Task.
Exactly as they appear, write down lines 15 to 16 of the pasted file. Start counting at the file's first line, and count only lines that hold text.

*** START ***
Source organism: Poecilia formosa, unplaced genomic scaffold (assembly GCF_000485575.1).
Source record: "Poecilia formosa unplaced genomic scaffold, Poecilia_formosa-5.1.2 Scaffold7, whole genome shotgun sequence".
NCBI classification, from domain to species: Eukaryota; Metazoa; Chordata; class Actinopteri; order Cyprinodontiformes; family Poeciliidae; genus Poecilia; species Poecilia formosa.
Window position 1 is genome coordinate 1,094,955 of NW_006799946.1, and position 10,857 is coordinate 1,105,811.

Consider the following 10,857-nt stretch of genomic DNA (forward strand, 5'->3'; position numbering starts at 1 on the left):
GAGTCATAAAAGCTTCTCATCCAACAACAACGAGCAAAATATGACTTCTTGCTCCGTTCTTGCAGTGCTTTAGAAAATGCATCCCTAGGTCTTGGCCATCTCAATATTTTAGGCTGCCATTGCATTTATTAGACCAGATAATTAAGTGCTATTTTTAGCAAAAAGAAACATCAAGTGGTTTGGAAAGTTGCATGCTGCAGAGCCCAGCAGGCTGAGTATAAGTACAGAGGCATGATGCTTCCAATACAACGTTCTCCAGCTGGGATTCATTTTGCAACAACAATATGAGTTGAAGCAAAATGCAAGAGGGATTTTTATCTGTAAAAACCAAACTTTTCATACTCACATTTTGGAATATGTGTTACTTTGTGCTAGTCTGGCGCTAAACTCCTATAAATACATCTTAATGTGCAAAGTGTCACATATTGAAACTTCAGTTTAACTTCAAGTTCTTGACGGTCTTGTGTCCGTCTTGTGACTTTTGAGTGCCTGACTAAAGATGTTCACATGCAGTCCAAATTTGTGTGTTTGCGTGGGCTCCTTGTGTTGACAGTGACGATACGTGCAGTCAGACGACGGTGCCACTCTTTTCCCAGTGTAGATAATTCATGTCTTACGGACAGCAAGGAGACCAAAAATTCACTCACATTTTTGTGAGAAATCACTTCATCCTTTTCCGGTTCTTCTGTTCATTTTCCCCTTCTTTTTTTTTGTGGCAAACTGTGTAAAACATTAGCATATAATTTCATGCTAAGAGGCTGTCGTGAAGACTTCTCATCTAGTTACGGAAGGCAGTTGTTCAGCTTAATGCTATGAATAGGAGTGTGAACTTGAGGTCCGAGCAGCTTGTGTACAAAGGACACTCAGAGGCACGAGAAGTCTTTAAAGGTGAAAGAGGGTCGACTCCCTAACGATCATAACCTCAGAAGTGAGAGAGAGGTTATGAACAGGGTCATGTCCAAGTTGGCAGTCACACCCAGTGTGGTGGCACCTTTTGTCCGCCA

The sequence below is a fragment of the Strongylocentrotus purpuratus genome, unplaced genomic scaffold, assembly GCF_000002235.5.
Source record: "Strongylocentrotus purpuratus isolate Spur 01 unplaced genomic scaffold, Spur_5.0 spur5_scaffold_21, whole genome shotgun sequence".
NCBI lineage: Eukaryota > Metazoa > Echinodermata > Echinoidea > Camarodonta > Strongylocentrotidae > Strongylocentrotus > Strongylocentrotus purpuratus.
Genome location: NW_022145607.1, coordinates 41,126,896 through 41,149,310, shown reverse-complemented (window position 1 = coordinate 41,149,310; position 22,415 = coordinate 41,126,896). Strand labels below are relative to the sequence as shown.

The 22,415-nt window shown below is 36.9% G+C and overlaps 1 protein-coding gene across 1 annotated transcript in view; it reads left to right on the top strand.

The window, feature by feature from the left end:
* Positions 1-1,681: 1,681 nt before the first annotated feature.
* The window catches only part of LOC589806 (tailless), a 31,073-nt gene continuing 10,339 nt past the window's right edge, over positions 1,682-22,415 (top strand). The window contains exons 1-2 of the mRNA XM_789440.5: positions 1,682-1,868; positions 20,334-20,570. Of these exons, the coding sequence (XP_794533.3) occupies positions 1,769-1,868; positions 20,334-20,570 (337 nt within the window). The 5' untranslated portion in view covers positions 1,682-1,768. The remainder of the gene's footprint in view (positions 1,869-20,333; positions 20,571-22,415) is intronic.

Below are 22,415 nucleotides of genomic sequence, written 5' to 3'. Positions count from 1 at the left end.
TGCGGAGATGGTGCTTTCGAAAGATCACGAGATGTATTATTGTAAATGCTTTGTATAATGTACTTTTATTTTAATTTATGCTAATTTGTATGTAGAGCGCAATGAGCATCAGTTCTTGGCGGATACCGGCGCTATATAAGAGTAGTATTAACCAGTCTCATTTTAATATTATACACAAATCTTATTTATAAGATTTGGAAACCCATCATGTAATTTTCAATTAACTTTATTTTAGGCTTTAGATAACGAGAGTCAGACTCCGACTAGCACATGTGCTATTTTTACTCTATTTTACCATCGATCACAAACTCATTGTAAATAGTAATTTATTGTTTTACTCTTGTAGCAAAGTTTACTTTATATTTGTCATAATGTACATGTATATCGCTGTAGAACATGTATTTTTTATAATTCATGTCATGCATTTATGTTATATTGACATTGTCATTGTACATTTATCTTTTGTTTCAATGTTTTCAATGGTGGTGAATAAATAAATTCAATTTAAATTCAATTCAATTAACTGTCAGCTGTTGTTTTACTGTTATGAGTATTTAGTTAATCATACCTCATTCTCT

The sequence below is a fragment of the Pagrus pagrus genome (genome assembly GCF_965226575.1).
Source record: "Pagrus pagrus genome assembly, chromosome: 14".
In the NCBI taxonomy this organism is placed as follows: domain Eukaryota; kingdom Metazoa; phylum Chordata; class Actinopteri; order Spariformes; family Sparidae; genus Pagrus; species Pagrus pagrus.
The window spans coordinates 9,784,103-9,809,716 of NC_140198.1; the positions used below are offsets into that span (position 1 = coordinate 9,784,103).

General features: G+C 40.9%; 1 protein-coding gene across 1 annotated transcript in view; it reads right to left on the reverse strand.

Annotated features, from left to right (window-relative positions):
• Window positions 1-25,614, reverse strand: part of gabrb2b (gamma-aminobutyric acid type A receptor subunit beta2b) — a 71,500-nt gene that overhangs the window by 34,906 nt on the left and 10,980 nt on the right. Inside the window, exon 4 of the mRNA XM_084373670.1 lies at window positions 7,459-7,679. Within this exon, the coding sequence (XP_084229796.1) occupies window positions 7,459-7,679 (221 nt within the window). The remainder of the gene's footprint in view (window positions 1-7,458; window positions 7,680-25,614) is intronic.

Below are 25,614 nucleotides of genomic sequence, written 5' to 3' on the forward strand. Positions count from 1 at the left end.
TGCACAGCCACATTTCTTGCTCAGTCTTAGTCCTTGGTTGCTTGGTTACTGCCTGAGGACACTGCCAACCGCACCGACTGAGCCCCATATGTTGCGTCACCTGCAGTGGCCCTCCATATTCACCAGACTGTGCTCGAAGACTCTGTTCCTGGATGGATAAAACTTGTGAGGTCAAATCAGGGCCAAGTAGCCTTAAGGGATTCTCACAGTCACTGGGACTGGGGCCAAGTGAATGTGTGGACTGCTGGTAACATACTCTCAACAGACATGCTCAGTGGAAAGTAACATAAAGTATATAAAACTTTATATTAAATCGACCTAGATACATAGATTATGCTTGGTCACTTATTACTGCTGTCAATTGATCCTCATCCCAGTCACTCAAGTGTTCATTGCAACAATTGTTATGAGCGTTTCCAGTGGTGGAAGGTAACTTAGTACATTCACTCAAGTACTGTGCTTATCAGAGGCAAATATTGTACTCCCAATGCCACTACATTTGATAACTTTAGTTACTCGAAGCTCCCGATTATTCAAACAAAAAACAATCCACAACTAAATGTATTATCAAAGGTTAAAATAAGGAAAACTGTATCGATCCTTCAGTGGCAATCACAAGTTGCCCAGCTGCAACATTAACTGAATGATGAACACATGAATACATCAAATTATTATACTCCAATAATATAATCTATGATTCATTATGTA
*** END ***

Below are 22,415 nucleotides of genomic sequence, written 5' to 3'. Positions count from 1 at the left end.
TGCGGAGATGGTGCTTTCGAAAGATCACGAGATGTATTATTGTAAATGCTTTGTATAATGTACTTTTATTTTAATTTATGCTAATTTGTATGTAGAGCGCAATGAGCATCAGTTCTTGGCGGATACCGGCGCTATATAAGAGTAGTATTAACCAGTCTCATTTTAATATTATACACAAATCTTATTTATAAGATTTGGAAACCCATCATGTAATTTTCAATTAACTTTATTTTAGGCTTTAGATAACGAGAGTCAGACTCCGACTAGCACATGTGCTATTTTTACTCTATTTTACCATCGATCACAAACTCATTGTAAATAGTAATTTATTGTTTTACTCTTGTAGCAAAGTTTACTTTATATTTGTCATAATGTACATGTATATCGCTGTAGAACATGTATTTTTTATAATTCATGTCATGCATTTATGTTATATTGACATTGTCATTGTACATTTATCTTTTGTTTCAATGTTTTCAATGGTGGTGAATAAATAAATTCAATTTAAATTCAATTCAATTAACTGTCAGCTGTTGTTTTACTGTTATGAGTATTTAGTTAATCATACCTCATTCTCT